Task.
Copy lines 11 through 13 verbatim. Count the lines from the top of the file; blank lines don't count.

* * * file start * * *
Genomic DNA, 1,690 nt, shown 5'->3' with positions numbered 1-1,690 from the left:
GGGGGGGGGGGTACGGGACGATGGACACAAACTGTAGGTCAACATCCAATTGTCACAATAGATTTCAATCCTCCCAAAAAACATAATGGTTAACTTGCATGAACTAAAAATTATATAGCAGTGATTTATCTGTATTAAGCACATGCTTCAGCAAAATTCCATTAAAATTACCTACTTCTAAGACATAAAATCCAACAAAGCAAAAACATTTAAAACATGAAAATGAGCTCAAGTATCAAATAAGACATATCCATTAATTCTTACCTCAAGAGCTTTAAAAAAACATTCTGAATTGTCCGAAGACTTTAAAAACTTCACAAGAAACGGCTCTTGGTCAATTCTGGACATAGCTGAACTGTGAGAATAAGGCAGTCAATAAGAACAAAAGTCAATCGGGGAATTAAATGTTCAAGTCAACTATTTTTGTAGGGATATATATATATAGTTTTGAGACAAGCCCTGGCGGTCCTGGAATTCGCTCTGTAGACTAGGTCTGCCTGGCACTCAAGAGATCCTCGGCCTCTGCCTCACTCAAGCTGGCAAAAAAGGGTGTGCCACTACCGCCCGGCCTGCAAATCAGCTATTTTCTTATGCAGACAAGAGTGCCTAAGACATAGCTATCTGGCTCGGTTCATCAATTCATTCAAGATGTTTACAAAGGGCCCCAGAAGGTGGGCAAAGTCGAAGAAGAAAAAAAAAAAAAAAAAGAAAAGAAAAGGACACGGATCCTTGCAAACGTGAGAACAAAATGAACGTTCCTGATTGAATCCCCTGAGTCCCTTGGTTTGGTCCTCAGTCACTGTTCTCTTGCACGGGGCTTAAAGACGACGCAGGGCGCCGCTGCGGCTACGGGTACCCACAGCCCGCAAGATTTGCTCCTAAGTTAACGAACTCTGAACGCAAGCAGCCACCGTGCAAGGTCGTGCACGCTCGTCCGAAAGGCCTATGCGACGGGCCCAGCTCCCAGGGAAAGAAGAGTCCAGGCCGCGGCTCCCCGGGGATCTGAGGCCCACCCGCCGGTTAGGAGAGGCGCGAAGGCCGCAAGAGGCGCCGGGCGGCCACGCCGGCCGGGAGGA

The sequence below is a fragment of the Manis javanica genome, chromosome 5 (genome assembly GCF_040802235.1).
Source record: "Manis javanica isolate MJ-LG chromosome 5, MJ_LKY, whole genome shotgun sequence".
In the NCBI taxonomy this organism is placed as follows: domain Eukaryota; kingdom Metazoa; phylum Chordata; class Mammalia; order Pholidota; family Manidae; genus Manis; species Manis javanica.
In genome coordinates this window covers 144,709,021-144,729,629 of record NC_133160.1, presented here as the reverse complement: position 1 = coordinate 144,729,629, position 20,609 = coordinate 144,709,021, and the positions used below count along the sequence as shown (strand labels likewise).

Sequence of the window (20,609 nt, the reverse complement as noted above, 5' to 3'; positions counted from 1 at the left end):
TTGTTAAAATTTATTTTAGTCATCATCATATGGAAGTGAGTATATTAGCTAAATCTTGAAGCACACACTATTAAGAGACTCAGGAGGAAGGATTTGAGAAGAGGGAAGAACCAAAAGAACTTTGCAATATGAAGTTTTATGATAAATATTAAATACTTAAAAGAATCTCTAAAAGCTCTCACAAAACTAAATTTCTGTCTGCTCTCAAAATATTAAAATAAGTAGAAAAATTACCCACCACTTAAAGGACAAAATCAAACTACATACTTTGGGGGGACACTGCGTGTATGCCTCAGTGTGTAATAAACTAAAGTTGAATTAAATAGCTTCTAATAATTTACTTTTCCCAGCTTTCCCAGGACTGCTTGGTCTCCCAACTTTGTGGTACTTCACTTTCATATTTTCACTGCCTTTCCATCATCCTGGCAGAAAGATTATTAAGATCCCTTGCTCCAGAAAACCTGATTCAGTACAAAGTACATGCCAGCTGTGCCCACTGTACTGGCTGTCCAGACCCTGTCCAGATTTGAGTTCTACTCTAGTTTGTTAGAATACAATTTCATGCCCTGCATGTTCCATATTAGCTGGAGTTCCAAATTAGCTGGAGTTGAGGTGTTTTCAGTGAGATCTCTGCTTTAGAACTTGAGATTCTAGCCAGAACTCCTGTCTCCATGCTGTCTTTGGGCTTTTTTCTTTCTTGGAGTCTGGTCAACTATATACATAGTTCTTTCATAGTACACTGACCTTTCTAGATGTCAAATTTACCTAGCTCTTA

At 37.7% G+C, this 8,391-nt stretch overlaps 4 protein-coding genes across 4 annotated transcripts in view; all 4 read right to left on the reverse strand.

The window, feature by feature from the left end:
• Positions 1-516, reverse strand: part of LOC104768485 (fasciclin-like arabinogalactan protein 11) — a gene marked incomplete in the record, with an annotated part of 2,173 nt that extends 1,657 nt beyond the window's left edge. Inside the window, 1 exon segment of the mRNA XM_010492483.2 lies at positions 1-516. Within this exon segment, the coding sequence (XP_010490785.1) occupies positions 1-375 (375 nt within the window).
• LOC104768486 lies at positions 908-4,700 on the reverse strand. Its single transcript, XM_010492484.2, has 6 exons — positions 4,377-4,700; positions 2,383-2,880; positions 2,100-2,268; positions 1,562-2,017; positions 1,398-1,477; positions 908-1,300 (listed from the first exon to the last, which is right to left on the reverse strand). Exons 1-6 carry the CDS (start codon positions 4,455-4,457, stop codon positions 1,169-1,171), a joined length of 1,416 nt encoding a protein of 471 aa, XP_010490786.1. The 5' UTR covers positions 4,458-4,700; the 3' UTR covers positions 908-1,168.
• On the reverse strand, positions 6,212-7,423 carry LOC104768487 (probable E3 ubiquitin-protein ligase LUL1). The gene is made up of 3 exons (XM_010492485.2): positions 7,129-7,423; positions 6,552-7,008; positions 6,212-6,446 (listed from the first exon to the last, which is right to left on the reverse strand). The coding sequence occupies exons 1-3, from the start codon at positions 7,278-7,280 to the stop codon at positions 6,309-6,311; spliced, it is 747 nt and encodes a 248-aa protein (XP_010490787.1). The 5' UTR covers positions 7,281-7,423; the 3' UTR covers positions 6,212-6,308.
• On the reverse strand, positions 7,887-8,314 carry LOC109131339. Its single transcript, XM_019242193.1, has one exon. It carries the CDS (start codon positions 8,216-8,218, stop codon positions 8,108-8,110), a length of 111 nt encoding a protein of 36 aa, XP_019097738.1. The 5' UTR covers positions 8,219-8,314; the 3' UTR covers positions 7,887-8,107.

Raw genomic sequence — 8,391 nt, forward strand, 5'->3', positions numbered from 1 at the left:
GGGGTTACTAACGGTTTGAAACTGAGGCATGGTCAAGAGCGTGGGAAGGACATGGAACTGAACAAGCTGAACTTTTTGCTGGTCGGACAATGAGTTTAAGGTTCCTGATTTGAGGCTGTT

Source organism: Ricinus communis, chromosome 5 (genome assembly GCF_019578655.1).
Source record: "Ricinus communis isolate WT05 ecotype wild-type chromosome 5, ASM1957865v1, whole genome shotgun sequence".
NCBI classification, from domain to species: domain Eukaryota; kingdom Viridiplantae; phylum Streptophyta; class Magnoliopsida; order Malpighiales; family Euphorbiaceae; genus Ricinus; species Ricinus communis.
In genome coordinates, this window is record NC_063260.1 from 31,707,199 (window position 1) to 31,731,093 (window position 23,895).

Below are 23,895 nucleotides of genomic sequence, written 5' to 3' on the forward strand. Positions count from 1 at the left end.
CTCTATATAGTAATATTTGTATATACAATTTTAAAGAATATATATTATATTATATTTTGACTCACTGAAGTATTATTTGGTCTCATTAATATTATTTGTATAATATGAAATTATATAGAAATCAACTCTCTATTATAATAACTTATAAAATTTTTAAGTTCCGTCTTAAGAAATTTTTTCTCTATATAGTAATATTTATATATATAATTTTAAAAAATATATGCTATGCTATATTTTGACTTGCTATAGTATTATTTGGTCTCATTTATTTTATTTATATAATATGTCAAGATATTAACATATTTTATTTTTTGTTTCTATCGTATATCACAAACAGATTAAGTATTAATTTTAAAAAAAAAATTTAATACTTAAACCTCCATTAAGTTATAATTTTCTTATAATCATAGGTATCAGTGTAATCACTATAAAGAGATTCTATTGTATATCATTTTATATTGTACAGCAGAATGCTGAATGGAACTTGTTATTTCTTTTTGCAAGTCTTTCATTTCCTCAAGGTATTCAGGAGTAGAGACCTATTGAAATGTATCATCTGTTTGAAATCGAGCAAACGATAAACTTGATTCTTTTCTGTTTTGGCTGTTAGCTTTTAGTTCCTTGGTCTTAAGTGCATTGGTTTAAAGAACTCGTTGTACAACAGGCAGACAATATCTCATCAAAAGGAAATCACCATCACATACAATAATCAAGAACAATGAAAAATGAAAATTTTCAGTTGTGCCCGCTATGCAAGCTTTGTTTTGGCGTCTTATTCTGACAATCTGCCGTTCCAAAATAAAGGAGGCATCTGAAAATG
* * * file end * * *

• Positions 1-516, reverse strand: part of LOC104768485 (fasciclin-like arabinogalactan protein 11) — a gene marked incomplete in the record, with an annotated part of 2,173 nt that extends 1,657 nt beyond the window's left edge. Inside the window, 1 exon segment of the mRNA XM_010492483.2 lies at positions 1-516. Within this exon segment, the coding sequence (XP_010490785.1) occupies positions 1-375 (375 nt within the window).
• LOC104768486 lies at positions 908-4,700 on the reverse strand. Its single transcript, XM_010492484.2, has 6 exons — positions 4,377-4,700; positions 2,383-2,880; positions 2,100-2,268; positions 1,562-2,017; positions 1,398-1,477; positions 908-1,300 (listed from the first exon to the last, which is right to left on the reverse strand). Exons 1-6 carry the CDS (start codon positions 4,455-4,457, stop codon positions 1,169-1,171), a joined length of 1,416 nt encoding a protein of 471 aa, XP_010490786.1. The 5' UTR covers positions 4,458-4,700; the 3' UTR covers positions 908-1,168.
• On the reverse strand, positions 6,212-7,423 carry LOC104768487 (probable E3 ubiquitin-protein ligase LUL1). The gene is made up of 3 exons (XM_010492485.2): positions 7,129-7,423; positions 6,552-7,008; positions 6,212-6,446 (listed from the first exon to the last, which is right to left on the reverse strand). The coding sequence occupies exons 1-3, from the start codon at positions 7,278-7,280 to the stop codon at positions 6,309-6,311; spliced, it is 747 nt and encodes a 248-aa protein (XP_010490787.1). The 5' UTR covers positions 7,281-7,423; the 3' UTR covers positions 6,212-6,308.